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BYU Football - Khyiris Tonga
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Khyiris Tonga Signs With Agent, Closes Out Ride With BYU Football

BYU football defensive lineman Khyiris Tonga makes a play against Coastal Carolina (BYU Photo/Jaren Wilkey)

PROVO, Utah – When BYU football nose tackle Khyiris Tonga arrived on the Provo campus in 2017, there was buzz that he could be a future NFL nose tackle. Fast forward to 2020; Tonga will have his opportunity to become an NFL player.

The 6-foot-4, 321-pound Tonga signed with agent David Canter and DEC Management on Wednesday, closing out his career officially with BYU football. An opportunity was out there for Tonga to return to BYU if he desired because of the NCAA’s blanket waiver for eligibility due to the novel Coronavirus pandemic. Now that door is shut, and Tonga is off to the NFL.

“Such a fun ride, grateful for everything that’s happened. This team was awesome. That’s how you go out with a win; love you guys,” said Khyiris Tonga after BYU’s win over UCF in the Boca Raton Bowl.

The client list of David Canter’s includes former Utah Ute and NFL great Eric Weddle. Other locals represented by DEC Management include Cody Barton, Bradlee Anae, Matt Gay, and John Penisini.

Khyiris Tonga during his senior year at BYU

Tonga turned down the NFL last year to return to BYU for one more year. The move has the potential to pay off with an improved draft position as Tonga showed how dominant of a force he can be as a nose tackle.

In 11 games played during the 2020 season, Tonga had 36 tackles, 2.5 tackles for loss, 2.5 sacks, three quarterback hurries, five pass breakups, and one forced fumble.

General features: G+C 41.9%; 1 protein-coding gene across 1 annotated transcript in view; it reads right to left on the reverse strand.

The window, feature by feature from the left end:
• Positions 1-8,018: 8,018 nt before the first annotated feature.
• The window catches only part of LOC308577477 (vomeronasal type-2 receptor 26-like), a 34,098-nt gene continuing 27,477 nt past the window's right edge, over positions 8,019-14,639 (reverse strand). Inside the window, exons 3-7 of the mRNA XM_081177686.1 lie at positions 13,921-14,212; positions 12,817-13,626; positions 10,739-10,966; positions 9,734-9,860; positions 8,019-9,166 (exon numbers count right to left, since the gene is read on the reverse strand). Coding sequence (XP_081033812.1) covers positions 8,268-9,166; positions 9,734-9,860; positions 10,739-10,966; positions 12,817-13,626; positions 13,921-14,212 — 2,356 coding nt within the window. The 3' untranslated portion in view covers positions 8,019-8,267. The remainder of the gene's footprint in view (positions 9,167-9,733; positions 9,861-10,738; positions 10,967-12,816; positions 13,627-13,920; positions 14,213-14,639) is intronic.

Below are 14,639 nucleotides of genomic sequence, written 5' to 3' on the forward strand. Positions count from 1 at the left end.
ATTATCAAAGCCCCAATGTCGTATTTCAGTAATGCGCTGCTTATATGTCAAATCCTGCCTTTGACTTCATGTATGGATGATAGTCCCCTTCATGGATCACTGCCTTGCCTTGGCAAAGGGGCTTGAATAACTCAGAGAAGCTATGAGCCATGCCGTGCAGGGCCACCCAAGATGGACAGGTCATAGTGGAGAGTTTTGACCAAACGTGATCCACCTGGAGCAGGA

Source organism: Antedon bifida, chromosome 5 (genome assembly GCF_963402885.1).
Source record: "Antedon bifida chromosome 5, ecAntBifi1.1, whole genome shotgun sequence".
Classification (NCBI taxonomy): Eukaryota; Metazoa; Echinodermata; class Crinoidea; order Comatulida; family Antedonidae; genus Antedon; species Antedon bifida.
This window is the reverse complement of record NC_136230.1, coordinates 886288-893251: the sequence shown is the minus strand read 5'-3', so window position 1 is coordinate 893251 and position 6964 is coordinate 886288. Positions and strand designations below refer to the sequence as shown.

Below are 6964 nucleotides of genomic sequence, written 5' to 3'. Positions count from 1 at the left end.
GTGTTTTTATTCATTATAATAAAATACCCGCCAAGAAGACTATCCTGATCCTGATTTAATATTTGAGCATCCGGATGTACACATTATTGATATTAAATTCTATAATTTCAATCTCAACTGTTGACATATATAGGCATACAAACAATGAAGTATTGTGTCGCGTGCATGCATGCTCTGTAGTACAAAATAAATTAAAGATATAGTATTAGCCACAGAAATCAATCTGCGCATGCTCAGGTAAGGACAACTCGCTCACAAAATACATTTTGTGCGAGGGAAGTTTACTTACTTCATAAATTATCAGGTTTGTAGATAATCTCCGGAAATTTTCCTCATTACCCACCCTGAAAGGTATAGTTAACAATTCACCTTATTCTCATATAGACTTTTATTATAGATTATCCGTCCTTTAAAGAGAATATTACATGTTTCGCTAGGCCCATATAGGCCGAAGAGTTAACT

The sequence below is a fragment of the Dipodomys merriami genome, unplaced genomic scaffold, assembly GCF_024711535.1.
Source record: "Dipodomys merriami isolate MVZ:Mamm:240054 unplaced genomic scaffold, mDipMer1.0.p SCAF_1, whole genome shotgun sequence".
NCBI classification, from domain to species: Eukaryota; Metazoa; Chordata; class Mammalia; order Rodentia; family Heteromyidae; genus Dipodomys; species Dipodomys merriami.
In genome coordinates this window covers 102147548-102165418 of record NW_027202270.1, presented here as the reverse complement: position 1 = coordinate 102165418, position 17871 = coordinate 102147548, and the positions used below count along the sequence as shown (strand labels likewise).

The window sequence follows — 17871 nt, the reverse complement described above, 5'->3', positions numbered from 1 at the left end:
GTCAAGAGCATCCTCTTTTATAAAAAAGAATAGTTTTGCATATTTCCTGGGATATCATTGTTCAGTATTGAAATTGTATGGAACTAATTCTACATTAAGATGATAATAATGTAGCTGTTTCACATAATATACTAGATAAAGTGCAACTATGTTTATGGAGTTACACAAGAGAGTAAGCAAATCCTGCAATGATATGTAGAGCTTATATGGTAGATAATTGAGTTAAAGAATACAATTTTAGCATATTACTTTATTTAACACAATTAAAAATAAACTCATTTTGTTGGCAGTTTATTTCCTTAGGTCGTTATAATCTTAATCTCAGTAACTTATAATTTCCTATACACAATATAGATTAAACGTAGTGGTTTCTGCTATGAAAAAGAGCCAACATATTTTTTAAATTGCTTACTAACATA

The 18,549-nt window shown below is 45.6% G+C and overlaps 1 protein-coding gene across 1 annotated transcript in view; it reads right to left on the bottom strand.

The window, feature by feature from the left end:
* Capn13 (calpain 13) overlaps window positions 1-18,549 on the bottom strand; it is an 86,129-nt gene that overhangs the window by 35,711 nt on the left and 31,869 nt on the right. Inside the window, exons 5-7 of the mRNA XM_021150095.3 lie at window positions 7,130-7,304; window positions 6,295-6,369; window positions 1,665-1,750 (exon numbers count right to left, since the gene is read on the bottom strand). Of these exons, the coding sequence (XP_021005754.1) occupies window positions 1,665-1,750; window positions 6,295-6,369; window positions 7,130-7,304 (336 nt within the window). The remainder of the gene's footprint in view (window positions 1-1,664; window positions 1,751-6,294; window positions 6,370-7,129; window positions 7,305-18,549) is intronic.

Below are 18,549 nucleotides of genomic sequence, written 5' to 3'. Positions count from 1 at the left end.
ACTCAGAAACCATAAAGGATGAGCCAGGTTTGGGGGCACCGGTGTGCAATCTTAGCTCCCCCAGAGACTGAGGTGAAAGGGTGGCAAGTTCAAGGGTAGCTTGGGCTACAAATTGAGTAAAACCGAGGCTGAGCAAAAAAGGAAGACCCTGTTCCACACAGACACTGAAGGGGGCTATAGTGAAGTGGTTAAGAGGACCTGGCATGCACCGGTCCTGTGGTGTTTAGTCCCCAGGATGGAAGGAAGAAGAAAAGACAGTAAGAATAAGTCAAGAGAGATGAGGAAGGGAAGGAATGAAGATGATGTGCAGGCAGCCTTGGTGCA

“I’ve been having more fun and being able to play,” Tonga said in November when asked about the growth he’s made as a player. “It’s been way different when you’re playing with guys who are bought in and are willing to be coachable … The biggest improvement is being able to have fun and enjoy it.”

Tonga, who was once a tight end at Granger High School, has a long history with BYU head coach Kalani Sitake and defensive coordinator Ilaisa Tuiaki. The two offered Tonga when they were working at the University of Utah. Tonga then switched his commitment while on his mission for The Church of Jesus Christ of Latter-day Saints in Kansas to BYU when Sitake and Tuiaki moved south to coach the Cougars.

During his career at BYU, the Cougars played many three-down fronts with Tonga as the nose tackle. Tonga also took snaps on punt team coverage and other special team units along with the defensive line.

In four seasons with the BYU football program, Tonga started in 32 games at nose tackle.

Mitch Harper is a BYU Insider for KSLsports.com and host of the Cougar Tracks Podcast (SUBSCRIBE) and Cougar Sports Saturday (Saturday from 12–3 p.m., KSL Newsradio). Follow him on Twitter: @Mitch_Harper and the KSL Sports app.

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